Thank you all so much! I’m going to share all of these with our coach.

Team 1899 has had as many as 70 members at once on the team, but we are able to make sure everyone has a job to do by, as others have said before me, crating team subdivisions.

We have a dedicated Media team (which focuses on photography and videotaping during meetings and at events), a dedicated programming team, a dedicated web team, and a LARGE PR team.

If you were to make one subdivision of your team, I would make a PR/FundRaising team first. Having a team of people who know all the information about grants, public relations, and money is really beneficial to team organization

Very wise idea, it’s always good to be present in your community and get as much P.R. as possible.

I was able to get a picture of our division and sub-division chart as I described in a post above, it should be shown below:

http://a.pictureupload.us/78e8cbee11072c78e3ab0bda8f9f4fc6.png

As you can see, each of the four divisions has four sub-divisions. Each division and sub-division is lead by a student, with two C.E.O.'s (one from each of the two school’s in our district) above the four division leaders.

I hope this helps! Please feel free to ask if you have any other questions. =)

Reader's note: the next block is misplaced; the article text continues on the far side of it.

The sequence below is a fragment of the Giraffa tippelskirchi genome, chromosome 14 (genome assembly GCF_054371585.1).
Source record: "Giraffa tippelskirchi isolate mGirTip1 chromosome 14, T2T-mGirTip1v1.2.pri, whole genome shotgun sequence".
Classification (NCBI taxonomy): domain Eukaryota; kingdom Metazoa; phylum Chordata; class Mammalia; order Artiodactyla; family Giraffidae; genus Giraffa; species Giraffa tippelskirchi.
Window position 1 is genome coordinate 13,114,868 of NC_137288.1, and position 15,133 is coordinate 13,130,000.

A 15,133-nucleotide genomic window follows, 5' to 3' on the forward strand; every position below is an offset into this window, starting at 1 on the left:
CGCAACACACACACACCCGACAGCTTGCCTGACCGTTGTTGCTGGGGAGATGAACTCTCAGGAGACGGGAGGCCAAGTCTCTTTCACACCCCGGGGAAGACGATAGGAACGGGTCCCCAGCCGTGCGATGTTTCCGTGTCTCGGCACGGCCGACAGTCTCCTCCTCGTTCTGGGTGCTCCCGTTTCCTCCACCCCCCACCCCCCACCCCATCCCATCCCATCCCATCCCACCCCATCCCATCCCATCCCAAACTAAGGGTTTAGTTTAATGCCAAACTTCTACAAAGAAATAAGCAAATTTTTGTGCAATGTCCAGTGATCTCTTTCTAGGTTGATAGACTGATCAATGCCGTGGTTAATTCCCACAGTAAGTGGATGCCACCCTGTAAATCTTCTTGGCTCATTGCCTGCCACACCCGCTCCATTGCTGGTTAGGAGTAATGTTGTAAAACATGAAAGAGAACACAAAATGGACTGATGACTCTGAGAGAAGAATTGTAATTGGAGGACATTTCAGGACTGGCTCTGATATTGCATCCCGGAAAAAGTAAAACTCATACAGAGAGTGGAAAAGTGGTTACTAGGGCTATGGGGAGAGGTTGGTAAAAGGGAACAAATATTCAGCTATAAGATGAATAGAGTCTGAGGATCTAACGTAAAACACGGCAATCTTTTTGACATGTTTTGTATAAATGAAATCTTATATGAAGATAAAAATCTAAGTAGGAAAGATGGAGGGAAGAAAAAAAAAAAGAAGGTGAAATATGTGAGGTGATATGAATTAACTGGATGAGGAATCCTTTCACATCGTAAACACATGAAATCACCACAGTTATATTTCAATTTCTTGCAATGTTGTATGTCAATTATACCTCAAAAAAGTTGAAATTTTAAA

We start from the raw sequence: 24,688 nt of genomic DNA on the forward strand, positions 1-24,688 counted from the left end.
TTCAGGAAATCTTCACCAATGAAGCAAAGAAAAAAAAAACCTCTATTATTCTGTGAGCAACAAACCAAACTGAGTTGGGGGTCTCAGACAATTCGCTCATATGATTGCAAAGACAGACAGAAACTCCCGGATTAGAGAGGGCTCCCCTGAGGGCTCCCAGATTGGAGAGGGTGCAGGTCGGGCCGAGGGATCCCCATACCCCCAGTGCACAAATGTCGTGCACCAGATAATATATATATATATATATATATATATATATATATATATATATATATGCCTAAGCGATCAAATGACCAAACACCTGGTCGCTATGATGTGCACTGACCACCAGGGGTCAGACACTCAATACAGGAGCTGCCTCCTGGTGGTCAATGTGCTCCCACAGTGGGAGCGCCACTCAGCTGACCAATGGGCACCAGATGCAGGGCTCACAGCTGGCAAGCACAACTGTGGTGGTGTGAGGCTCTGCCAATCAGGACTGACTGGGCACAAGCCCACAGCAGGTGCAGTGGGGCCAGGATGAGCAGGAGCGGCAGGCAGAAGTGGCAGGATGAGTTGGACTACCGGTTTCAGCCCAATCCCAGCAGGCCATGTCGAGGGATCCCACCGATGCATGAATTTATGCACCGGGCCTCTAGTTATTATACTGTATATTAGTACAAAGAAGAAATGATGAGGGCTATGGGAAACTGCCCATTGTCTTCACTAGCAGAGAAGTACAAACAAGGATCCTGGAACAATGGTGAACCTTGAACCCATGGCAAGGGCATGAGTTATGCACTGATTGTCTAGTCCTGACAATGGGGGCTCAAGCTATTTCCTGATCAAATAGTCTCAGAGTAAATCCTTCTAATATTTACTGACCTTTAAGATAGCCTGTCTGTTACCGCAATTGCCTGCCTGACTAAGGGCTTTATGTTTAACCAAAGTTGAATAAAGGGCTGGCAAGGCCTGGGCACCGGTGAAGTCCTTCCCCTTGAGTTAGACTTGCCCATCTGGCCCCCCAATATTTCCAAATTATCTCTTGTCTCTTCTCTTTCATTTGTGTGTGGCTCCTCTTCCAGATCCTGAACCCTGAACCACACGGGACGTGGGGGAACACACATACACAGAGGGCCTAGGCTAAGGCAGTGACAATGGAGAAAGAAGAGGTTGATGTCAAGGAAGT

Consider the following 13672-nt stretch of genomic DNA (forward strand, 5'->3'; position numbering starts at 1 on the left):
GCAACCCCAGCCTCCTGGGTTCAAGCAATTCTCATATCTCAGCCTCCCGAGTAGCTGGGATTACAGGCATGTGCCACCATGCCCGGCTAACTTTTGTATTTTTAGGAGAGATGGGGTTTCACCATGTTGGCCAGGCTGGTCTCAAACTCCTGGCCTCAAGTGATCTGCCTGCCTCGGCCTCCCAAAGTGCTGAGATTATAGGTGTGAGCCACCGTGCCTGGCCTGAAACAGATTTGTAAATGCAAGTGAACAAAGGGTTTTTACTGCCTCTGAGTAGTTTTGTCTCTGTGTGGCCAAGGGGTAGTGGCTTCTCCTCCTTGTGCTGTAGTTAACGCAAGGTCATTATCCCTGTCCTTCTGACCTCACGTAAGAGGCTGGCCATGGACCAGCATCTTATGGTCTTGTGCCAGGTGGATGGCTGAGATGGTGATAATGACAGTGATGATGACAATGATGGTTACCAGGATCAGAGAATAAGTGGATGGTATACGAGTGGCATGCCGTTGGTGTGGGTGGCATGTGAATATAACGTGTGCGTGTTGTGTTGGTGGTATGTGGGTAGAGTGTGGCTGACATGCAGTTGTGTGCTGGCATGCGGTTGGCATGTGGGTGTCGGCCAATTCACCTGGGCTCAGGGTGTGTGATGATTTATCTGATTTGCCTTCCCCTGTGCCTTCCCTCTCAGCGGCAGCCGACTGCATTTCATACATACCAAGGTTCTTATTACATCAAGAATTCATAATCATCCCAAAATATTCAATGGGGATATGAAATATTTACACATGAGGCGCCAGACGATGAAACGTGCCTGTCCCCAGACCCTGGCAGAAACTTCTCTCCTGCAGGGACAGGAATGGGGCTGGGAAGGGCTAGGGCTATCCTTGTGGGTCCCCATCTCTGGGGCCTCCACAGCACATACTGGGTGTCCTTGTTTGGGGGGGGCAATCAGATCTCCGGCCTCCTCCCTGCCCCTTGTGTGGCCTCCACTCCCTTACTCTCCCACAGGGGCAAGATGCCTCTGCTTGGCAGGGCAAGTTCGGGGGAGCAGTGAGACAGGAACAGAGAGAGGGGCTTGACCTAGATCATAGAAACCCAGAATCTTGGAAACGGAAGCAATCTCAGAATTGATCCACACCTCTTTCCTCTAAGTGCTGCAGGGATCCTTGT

For teams that do sub divisions, do you allow students to be in more than one group so they can experience different aspects of engineering and non engineering? What about groups who seem to have specific lifespans? Ex: What does the chassis team do once the chassis is complete?

Most of our engineering groups only do their engineering-related tasks, but recently we’ve had some non-engineering groups want to learn how to do other things, which they are allowed to do after their own work is done.

If one group doesn’t have work, they usually do miscellaneous work such as button-making, or any task that needs to get done. However, there constant seems to be work, and our chassis team is usually always busy either creating the robot’s chassis, creating our test/practice bot’s chassis, or fixing one of the two. Our idlers never seem to like to stay in one place for long =P

If a group doesn’t have work to do, but another group is running into an issue, you can do a “Tiger Team” with the finished group to come up with alternative solutions. I’ve been on those more than once when either there was an issue or we hadn’t done a detail design due to priorities. Or get some of them to do non-engineering stuff like scouting.